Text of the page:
Machu Picchu

Overview

Introduction

At an elevation of 8,000 ft/2,450 m (much lower than nearby Cusco), Machu Picchu, Peru, has the most spectacular setting of any ruin in the world—even those who aren't normally excited by archaeology will be impressed. This Lost City of the Incas is a place everyone should see at least once.

Unknown to the outside world until Yale University's Hiram Bingham rediscovered it in 1911, Machu Picchu sits on the spine of a ridge 2,000 ft/610 m above the rushing Urubamba River. Capping the end of the ridge is Huayna Picchu, a soaring peak that offers a challenging climb—and a bird's-eye view of the complex as a reward. Once atop Huayna Picchu, linger for a view of the surrounding misty green-clad mountains and you'll understand why the Incas decided to construct such an important site in this remote location.

Machu Picchu's grassy central court is surrounded by almost 200 houses, palaces and temples built from perfectly fitted stone blocks. Especially notable are the Temple of the Sun (the only round building), the Temple of the Three Windows (trapezoidal openings), the Sacristy (full of mysterious niches) and the Intihuatana (Hitching Post of the Sun). Stone and earth terraces (designed for farming and defense) descend the mountain around three sides of the city—the fourth side is a sheer cliff.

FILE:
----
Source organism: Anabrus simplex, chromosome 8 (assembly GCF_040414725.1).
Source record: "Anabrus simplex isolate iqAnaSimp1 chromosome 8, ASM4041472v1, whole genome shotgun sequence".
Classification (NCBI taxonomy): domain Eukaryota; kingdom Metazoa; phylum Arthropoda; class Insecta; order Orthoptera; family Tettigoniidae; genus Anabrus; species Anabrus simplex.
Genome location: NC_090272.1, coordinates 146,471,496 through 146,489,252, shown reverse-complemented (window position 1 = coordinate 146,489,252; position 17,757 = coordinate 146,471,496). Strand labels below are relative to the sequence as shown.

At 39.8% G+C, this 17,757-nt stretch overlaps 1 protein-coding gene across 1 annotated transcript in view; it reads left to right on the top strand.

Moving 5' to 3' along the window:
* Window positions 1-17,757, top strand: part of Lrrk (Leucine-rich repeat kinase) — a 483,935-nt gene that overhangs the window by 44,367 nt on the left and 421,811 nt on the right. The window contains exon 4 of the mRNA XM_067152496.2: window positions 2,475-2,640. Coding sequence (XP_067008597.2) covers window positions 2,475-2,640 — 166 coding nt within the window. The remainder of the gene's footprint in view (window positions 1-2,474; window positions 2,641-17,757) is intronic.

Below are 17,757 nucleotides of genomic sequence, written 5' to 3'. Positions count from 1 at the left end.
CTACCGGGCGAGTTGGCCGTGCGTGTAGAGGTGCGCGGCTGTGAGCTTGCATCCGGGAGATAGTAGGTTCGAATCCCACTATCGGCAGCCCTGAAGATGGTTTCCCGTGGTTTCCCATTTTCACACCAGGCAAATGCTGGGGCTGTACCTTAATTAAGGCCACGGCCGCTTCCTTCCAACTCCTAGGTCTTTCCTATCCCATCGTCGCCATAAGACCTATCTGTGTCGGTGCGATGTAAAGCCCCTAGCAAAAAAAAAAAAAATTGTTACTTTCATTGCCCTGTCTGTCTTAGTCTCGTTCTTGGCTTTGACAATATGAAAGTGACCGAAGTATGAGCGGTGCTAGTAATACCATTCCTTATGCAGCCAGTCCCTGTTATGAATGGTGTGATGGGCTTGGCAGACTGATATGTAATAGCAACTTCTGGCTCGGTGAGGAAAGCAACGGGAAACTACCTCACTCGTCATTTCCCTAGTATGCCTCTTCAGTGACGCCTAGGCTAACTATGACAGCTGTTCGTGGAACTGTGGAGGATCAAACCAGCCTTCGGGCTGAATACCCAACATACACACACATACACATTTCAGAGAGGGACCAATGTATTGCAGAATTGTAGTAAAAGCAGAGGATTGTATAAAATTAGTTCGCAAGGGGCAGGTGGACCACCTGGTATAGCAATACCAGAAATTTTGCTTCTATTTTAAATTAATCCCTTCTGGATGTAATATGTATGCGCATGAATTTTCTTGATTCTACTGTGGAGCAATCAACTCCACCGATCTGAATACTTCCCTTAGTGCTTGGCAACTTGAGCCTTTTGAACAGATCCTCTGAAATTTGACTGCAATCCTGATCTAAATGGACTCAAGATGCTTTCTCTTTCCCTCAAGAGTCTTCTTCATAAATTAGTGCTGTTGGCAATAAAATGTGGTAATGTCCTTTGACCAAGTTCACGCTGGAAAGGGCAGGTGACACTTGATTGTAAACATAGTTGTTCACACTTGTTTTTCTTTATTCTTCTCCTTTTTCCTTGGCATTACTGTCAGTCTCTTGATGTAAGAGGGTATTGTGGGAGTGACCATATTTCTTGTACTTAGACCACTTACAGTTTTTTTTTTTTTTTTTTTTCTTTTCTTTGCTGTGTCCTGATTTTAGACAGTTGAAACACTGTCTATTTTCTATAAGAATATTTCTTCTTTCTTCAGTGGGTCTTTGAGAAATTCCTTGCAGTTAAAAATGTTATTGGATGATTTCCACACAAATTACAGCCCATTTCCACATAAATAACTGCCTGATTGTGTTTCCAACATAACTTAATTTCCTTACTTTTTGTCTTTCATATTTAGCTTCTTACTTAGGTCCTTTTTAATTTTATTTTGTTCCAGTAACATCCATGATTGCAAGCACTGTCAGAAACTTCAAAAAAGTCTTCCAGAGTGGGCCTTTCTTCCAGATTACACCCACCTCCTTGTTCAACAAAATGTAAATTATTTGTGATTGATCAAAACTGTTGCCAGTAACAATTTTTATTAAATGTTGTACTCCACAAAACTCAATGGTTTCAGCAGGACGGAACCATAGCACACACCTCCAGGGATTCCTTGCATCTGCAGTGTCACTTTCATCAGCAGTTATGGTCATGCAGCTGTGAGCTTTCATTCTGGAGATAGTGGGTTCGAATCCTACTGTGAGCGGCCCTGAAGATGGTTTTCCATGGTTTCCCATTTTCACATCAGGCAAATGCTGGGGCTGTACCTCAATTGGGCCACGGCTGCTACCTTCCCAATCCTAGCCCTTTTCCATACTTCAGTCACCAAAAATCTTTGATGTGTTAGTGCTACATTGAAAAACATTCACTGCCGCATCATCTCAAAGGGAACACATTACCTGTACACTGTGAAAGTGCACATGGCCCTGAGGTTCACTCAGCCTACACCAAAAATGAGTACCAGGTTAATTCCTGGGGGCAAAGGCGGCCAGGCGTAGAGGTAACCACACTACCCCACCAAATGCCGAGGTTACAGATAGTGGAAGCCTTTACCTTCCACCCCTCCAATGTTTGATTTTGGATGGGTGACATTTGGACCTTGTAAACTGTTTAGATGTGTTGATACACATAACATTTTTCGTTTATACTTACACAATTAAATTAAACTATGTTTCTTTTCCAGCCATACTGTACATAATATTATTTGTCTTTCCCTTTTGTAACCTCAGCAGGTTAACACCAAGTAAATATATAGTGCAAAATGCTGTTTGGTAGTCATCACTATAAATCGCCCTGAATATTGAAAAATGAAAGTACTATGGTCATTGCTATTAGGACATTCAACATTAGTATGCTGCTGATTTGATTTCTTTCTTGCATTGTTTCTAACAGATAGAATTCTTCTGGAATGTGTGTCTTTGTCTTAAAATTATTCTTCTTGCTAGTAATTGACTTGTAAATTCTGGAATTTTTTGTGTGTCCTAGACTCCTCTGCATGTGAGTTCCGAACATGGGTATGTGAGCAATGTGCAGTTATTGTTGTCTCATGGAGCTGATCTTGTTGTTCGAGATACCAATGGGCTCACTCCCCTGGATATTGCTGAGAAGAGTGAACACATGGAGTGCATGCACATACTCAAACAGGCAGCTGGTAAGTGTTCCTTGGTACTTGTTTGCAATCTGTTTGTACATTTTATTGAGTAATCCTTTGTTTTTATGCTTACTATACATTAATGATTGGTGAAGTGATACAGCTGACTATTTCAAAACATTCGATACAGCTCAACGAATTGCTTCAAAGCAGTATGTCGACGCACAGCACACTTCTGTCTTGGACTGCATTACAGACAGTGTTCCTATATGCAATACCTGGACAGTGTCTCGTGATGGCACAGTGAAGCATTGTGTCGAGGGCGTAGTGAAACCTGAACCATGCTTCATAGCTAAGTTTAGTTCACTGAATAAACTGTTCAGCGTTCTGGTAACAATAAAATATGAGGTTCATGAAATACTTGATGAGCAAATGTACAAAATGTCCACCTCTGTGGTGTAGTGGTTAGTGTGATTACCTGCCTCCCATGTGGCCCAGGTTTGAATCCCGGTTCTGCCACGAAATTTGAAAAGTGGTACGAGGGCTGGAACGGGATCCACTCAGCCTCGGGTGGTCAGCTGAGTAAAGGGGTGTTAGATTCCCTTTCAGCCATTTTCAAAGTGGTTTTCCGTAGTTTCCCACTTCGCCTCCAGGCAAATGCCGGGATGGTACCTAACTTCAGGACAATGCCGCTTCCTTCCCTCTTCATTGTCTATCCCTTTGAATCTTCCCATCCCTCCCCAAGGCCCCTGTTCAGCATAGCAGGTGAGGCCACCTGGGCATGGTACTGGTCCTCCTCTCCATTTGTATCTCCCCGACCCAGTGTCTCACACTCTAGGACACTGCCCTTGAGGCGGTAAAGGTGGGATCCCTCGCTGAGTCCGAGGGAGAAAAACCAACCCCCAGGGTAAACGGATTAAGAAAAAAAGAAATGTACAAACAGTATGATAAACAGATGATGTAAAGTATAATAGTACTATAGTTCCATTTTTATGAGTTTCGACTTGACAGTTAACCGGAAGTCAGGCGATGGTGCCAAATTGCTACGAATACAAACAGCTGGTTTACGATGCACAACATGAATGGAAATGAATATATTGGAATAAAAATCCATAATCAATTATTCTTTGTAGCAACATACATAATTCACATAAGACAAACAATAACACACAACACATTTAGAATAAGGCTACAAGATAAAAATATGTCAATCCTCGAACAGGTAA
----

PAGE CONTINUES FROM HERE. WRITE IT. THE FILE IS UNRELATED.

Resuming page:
You can see the ruins on a day trip from Cusco, but you'll have more time to explore the site if you spend the previous night in the nearby town of Machu Picchu Pueblo (formerly Aguas Calientes) and wake up early the next day. Machu Picchu Pueblo is an unashamed tourist trap and not the most appealing of places, but it does have a selection of hotels ranging from budget to luxury. Alternatively, hike one of the trekking routes and get to Machu Picchu early in the morning, in time to watch the sun rise up over the surrounding mountains.

If you're feeling really fit, you could reach the ruins via the famous Inca Trail, an ancient pathway that passes through cloud forests, gorges and ancient Inca outposts before descending into Machu Picchu. The number of hikers on the Inca Trail is limited to 500 per day (about 200 tourists plus guides and porters), and everyone must be accompanied by a government-certified guide. (Many outfitters in Cusco or Lima can arrange this, but reservations ideally should be made at least four months in advance—up to six months in advance for the high season.)

A tour guide is mandatory to visit the archaeological site, regardless of how you get there. Two daily visiting periods run 6 am-noon and noon-5:30 pm. If you wish to spend the entire day at the ruins, tickets for each visiting period must be purchased.

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